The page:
Future forecast: Red River Valley to get drier as arid West encroaches on humid East

Retaliatory trade tariffs, which are just starting to be felt, threaten to hurt farmers and dampen economic activity despite a pledge of $12 billion in aid. File photo of the wheat harvest near Harwood, N.D.

FARGO — On a drive west from Fargo, a motorist can see the scenery outside the window change and not just from flat plains to rolling hills, but the roadside plants and farms change, too.

This is because there is a divide running through North Dakota and the rest of the Great Plains that separates the arid West from the humid East.

Scientists say the divide is gradually moving east and picking up speed as the global climate changes with repercussions for man and nature.

Richard Seager, a Columbia University climatologist who led research on this shifting line, said wheat will displace corn as soil gets drier, some areas will only be suitable as ranch land and farms will need to get bigger to endure the financial stress of droughts.

Fargo-Moorhead won’t soon be part of the arid West, he said, but, by century’s end, it will likely be in a transition zone between East and West that will be drier than the present.

He advocated for better planning to be ready for that change.

While the federal government seems to deny the reality of climate change, he said he’s been “modestly encouraged” to see that state and local officials in the Great Plains have begun such planning.

Old observation

The arid-humid divide was first observed by 19th century explorer and scientist John Wesley Powell, who pegged it at the 100th meridian, a line of longitude running from pole to pole. For a westbound motorist on Interstate 94, that’s about 4 miles past the exit to Steele.

Seager said he came across Powell’s work while studying droughts in the West. He said Powell had urged the federal government to change its settlement policies to something more suitable for an arid climate but was ignored.

Nature, however, had the last word anyway, and Seager and his team found that patterns of settlement and farming largely reflect the climate reality. Other than along the coast, population density drops quickly west of the divide. Farms get bigger. Wheat, which tolerates dry conditions better than corn, dominates and so does grassland for grazing cattle; the exception is where farmers tap into aquifers.

Some of this happened naturally as settlers adjusted to local conditions. But there was also the man-made disaster of the Dust Bowl, in which over-farming by desperate farmers led to massive erosion. There were many small farms before the Dust Bowl and fewer but larger farms afterwards as small farmers went bankrupt.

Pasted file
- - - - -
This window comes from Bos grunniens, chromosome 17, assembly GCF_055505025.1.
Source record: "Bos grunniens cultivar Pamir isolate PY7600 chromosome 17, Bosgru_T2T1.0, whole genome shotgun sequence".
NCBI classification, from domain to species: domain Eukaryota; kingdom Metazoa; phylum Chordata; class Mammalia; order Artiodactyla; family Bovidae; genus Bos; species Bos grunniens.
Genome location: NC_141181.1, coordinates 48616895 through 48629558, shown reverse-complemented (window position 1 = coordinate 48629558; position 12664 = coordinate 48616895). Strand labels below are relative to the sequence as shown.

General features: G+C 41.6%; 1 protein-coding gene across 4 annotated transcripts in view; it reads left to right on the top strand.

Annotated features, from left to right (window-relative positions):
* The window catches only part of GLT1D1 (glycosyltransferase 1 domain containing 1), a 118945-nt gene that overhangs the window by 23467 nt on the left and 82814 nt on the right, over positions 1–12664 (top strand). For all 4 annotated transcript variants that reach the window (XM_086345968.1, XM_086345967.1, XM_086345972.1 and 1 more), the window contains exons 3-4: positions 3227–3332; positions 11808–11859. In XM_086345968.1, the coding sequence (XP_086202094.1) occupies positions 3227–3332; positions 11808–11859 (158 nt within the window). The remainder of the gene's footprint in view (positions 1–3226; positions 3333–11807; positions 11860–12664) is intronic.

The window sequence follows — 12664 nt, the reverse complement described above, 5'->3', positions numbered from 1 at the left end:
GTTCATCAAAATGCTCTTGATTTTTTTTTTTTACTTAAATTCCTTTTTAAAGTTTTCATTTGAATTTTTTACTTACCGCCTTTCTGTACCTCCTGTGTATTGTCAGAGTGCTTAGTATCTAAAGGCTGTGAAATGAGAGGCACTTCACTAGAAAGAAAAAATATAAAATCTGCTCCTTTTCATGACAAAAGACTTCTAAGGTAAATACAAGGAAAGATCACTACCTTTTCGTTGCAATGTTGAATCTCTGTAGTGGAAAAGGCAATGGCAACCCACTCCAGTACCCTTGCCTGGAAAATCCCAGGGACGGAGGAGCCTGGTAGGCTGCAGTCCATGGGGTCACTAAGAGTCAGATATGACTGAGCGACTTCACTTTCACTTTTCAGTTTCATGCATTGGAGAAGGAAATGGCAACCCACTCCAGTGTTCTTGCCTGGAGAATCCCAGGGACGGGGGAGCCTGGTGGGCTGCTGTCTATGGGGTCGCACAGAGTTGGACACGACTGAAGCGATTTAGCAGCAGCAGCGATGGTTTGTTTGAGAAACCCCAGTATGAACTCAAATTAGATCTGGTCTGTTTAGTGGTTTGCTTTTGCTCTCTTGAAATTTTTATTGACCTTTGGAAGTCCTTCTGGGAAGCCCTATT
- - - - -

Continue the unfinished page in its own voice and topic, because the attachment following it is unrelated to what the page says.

A massive federal response was required to slow down the erosion.

“You do see when you look at the history of the Plains that there was a big adjustment that occurred as a response to the Dust Bowl,” Seager said. “It would be good if those adjustments could happen in a more anticipatory way rather than responding to environmental emergency.”

Shifting lines

When Seager and his team looked at 40 years of climate data to see whether Powell’s observations have some scientific validity, they found that the line where the arid climate begins is roughly the 98th meridian. This is defined as an area where soil moisture from precipitation is less than the ability of the atmosphere to take that moisture back, which is to say, there’s a “moisture deficit.”

He said Powell probably knew the line was at 98 degrees westward but, because he was trying to influence politicians, decided 100 was a more appealing round number.

The reason Seager and his team believe the line exists is because of an abrupt change in precipitation. The East is kept moist by winds from the Gulf of Mexico and, in the winter, the North Atlantic also. The West is dried out by dry winds coming over the Rockies and, in summer, by dry winds from the southwestern deserts also.

Seager said the divide is projected to move east in part because the southwest is expected to get even drier with less winter and spring precipitation. Globally, rising temperatures mean the air will hold more moisture than before, so more moisture will evaporate from the soil, he said.

The divide actually varies a bit, according to the data. In North Dakota, it’s at about 99.5 degrees westward, or just west of the Crystal Springs exit on I-94. Farther south, it’s 98 degrees. And it shifts back and forth with wet and dry years, a more pronounced phenomenon here in the northern end of the Great Plains. But, on average, it’s shifting east, according to Seager’s study.

Using a combination of 20 global climate models, his team projected that by 2099, the line in North Dakota will have shifted to 98.5 degrees, about 47 miles. On I-94, that’s roughly where the Spiritwood exit is. Jamestown will then be in the same arid climate as Bismarck.

East of the line is a transition zone where there is neither a moisture deficit or surplus, and that zone extends many miles to the east before the humid climate of the East begins.

Fargo-Moorhead, with its humid climate, is currently part of the East but will have moved into the transition zone by 2099. The line where the humid climate ends will have moved from 98 degrees, where the main Valley City exit is on I-94, to 96.5 degrees, at the western edge of Buffalo River State Park on U.S. Highway 10 in Minnesota.

To see what the future holds, Seager said to look west where the transition zone is now. “You’d expect soil moisture to decline. You’d expect water stress on vegetation, whether it’s natural or crops, to increase,” he said. “You might find that growing corn becomes less possible, and you would have to shift it towards wheat. Or you might find that your land becomes more suitable for ranching than it does for crop cultivation.”